For a month or two every time I got into my car and listened to the news it seemed they were talking about the coronavirus. That’s when it was in China. There, everyone was wearing masks because that was the polite thing to do, and one man said he had watched an awful lot of Netflix.
I want to write something about something that doesn’t matter. I want to sit here at my computer and tell you about how I’m sick of the rain, or about the $75 worth of seeds I got in the mail last week.
Just a few days ago, we were complaining about life's little annoyances. The pastor's sermon was too long. Standing in line for more than five minutes at the checkout line, or the fast food place.
As I am writing this, it is day two of the state mandated extended spring break. In the past five days, I have witnessed my senior year and life change in ways that I could have never fathomed. Friday was one of the most chaotic days of my life.
I will admit I’ve never thought of myself as humorous nor has anyone ever said that about me. I was once called “acerbic” by a male colleague. But it turns out that is newspaper slang for a woman who won’t be quiet and trust the men folk to make all the decisions.
Last week the Alabama Senate Judiciary Committee approved a bill that would repeal Alabama’s pistol permit requirements and moved it into consideration for a vote in the Senate.
I don't know many super-rich people. Where I grew up, if you had a house, a car, and a job, you were better off than most. Come to think of it, that still holds true today.
This column usually offers a safe space from politics, but occasionally I have to wade into the deep water. After all, everyone is talking about the coronavirus, the stock market, and the presidential election.
There is a nation-wide movement to overturn Roe vs. Wade, the Supreme Court Case that allows women to have abortions if they choose. This is not news to anyone who can read.
On Sunday, Aug. 25, 2019, we almost lost LaTrice Currie. My friend and WRCB co-worker of almost 25 years, suffered a medical emergency that threatened her life. Doctors say she “coded” five times in a two-day period. In addition to a blood clot and a pulmonary embolism, there was severe internal damage due to multiple resuscitation efforts.
Last week I confessed my ongoing love of the Three Stooges. It's the definition of “guilty pleasure.” The dictionary calls it “something that one enjoys, but would be embarrassed by if other people found out.” It might be a childhood habit, a TV show, or some type of food. In other words, something that might be viewed as juvenile by one's friends or family.
As a longtime member of the Three Stooges Fan Club, I was offended. The Stooges would never stoop so low as to engage in politics. Instead, they preferred to poke fun at the rich and powerful, who would often be rewarded with a pie in the kisser. Frankly, we could use a little of that right now.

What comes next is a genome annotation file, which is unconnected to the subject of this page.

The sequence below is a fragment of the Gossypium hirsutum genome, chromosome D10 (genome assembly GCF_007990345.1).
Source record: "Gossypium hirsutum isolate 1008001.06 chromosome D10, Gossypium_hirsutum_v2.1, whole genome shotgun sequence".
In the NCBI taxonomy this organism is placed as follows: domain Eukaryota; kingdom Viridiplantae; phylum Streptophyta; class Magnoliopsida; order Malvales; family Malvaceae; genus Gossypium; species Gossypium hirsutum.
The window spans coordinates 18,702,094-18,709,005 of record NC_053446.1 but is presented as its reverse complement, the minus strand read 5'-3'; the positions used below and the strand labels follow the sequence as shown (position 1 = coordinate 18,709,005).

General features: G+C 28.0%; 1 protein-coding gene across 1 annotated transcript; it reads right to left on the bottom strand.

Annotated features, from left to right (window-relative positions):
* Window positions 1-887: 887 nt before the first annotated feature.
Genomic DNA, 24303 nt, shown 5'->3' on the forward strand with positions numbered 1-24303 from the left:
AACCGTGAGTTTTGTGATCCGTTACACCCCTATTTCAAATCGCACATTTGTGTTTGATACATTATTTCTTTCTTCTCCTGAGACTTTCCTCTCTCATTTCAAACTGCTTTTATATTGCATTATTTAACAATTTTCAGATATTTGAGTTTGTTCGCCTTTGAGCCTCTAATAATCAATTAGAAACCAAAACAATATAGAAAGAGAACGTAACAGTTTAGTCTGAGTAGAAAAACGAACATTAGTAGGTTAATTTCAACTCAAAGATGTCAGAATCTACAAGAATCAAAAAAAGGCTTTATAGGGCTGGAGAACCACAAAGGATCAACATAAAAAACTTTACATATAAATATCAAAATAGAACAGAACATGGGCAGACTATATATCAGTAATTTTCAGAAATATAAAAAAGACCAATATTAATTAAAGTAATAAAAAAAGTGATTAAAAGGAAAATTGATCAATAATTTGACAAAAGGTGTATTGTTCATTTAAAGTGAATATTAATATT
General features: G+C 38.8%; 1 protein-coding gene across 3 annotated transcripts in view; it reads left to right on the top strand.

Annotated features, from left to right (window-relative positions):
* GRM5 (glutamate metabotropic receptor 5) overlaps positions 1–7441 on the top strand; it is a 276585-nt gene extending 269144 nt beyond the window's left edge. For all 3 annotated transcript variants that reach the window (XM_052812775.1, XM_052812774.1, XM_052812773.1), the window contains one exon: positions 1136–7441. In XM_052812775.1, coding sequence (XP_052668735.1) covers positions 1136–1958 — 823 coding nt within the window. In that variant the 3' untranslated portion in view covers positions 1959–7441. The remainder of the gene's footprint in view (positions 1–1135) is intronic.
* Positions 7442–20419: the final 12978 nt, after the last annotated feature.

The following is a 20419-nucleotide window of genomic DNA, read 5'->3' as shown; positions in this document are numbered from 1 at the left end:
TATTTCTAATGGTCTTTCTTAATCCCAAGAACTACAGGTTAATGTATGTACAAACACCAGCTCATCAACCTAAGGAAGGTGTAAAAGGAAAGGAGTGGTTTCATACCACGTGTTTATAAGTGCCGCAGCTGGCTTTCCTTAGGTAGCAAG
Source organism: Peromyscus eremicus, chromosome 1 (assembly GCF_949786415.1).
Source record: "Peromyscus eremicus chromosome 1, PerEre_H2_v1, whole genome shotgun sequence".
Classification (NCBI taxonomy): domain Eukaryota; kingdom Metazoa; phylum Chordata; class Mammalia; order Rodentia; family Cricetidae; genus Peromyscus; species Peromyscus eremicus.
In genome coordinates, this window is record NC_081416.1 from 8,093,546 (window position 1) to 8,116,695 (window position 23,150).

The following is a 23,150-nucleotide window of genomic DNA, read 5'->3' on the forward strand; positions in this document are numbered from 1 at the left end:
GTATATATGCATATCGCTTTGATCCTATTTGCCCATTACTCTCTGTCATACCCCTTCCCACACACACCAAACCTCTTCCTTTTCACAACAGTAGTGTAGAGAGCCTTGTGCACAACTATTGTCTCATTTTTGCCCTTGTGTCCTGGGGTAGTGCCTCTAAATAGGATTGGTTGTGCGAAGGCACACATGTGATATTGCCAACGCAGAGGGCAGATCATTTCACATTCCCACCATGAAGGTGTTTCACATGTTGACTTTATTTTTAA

It’s official, Prom season–or as I refer to it as–Prom mania has begun. At Scottsboro High School, Prom is the biggest event of the year bar graduation. The highlight of the Scottsboro High School social calendar deserves a great dress. In some ways, Prom dress shopping displays the best and worse parts about Prom.
So there I was, sitting at home after a hard day's work, looking for peace and tranquility. Naturally, I turned on the television, in search of intelligent life on the cable news channels.
It’s happening. Our house is finally getting fixed. The contractor says it should only take a week and a half and that we don’t have to move out. I feel like this is too good to be true, but I’m keeping my fingers crossed.
Much has been written about the disparities between men and women regarding jobs and compensation. The balancing of these disparities will be many more years in the making and I probably won’t be around to see it. Hopefully, my daughter will reap the benefits of equalization in her lifetime.
Every now and then, someone will treat me like I'm a big deal. Now, you and I both know I am not a big deal. But, because I'm on TV in my town, it's not unusual for someone to make a fuss. I always thank them, because I appreciate the kind words.
Today I had another milestone of senior year. I started my last semester of high school. Because Scottsboro High School is on a semester-based block schedule, each semester we start a completely different set of classes.
I have a Christmas story for you. I am sharing, with permission, an excerpt from one of the best Christmas columns I have ever read, written by Mark Evanier. Mr. Evanier is a Los Angeles-based writer who has inspired me for many years.
For as long as I can remember, I have either watched or performed in the Nutcracker. Going to see the Nutcracker was the first memory that I have of seeing a live performance. Most kids would have either cried, squealed or simply fallen asleep, but not me.
Freedom of speech is guaranteed by the United States Constitution. That means we have the privilege of expressing our views without reprisal from the government. But when you exercise that right you should be aware that criticism and insults will come your way.
A 9 year- old Ohio elementary student had his hot lunch taken away and was given a cheese sandwich because he had a lunch debt of $9.75. It was his birthday.
Today I took my official senior portrait. Yes–the one with the drape and pearls that gets published in the yearbook for everyone to see–that senior portrait. The circumstances were not ideal.